MCPS names new superintendent

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Dr. Jack R. Smith began his tenure as the Superintendent of Montgomery County Public Schools on July 1 after serving as the Maryland interim state superintendent for 10 months. Smith replaced Joshua P. Starr, who lacked the board support he needed to win a new four-year contract.

Smith will earn a salary of $275,000 per year, and also will receive $40,000 in deferred compensation, as well as a contribution toward his retirement plan.

Smith’s career in education began as a teacher at Hanford Secondary School in Washington. Smith served three years as a middle and high school assistant principal and another four years as principal in Washington. In 1992, Smith and his family relocated to Tokyo where he served as the principal of the Christian Academy in Higashi Kurume, Tokyo. Upon his return to the U.S. in 1998, Smith worked as a middle school principal in Calvert County, Maryland. Calvert County Public Schools chose him as its superintendent in 2006, where he served for seven years. Smith was named Maryland Superintendent of the Year in 2013.

The MCPS superintendent job entails supervising all district operations in accordance with board policies, delegating appropriate powers and duties so that operational decisions can be made at various administrative levels, and establishing administrative regulations as needed to manage the district.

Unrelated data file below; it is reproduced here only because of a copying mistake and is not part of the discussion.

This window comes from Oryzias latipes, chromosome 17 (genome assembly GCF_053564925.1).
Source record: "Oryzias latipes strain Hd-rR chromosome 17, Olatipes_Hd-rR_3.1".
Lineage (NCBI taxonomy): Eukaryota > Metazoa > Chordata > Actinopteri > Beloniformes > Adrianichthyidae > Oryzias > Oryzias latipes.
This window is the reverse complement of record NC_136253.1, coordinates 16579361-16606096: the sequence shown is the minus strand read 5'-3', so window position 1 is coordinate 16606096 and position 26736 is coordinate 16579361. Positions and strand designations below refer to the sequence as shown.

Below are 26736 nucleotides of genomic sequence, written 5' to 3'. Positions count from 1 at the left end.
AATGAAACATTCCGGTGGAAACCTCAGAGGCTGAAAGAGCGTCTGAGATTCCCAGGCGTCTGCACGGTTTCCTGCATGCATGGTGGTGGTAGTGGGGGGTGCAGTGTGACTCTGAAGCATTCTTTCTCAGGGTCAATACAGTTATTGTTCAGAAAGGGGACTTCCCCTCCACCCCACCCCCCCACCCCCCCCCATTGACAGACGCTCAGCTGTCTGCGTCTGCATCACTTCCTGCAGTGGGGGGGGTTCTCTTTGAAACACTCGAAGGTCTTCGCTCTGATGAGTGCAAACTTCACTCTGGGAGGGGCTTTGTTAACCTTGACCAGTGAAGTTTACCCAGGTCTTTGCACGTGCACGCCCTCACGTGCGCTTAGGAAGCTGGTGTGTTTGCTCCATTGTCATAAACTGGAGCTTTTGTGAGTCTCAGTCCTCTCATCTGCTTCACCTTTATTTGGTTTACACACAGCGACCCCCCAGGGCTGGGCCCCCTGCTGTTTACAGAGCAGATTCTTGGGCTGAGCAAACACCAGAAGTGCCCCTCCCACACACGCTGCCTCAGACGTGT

Since being named superintendent of MCPS, Smith has been visiting schools and meeting staff by riding along in an MCPS delivery truck.

“I’m excited to be here and I’m happy about the chance to see all of these schools…it’s an efficient way to see all [204 schools], and the new middle school that opens this fall,” Dr. Jack Smith said.

Student opinion throughout WJ has reflected the high hopes and promise of a new school year.

“I think the new superintendent has some great ideas for this school year and many to come. I am looking forward to seeing the changes he makes to our education system and hopefully he will give us more snow days,” sophomore Drew Skilton said.

Smith’s goal has always been to provide all students, regardless of race, ethnicity or socioeconomic status with options and choices upon graduation.

“It is our responsibility as a school system to unite [all students] with a common thread of literacy, writing and mathematics skills that will give them the opportunity to succeed and options to pursue any path they choose in life,” Smith said.

Smith’s first discussion with the county council, Smith said he doesn’t believe a new curriculum is the way to narrow the achievement gap, when pressed about the long history of new approaches the school system has tried throughout the years.

“We don’t need every person to be a chemistry major or a British lit major. We need people who are well prepared by the end of middle school and then kids who can actually look at the world around them with the guidance of their families and the educators and the community at what’s available,” Smith said.

The school system needs to address the issues surrounding race and poverty and Smith said obstacles to achievement have to be overcome.

“My mother finished the 10th grade. My father finished the sixth grade. If that had been a barrier, folks, I wouldn’t be sitting here,” Smith said.

The $2.46 billion operating budget for Fiscal Year 2017 provides $37.9 million of targeted funding that will allow MCPS to reduce class sizes in many classrooms across the district and accelerate efforts to close the achievement gap.

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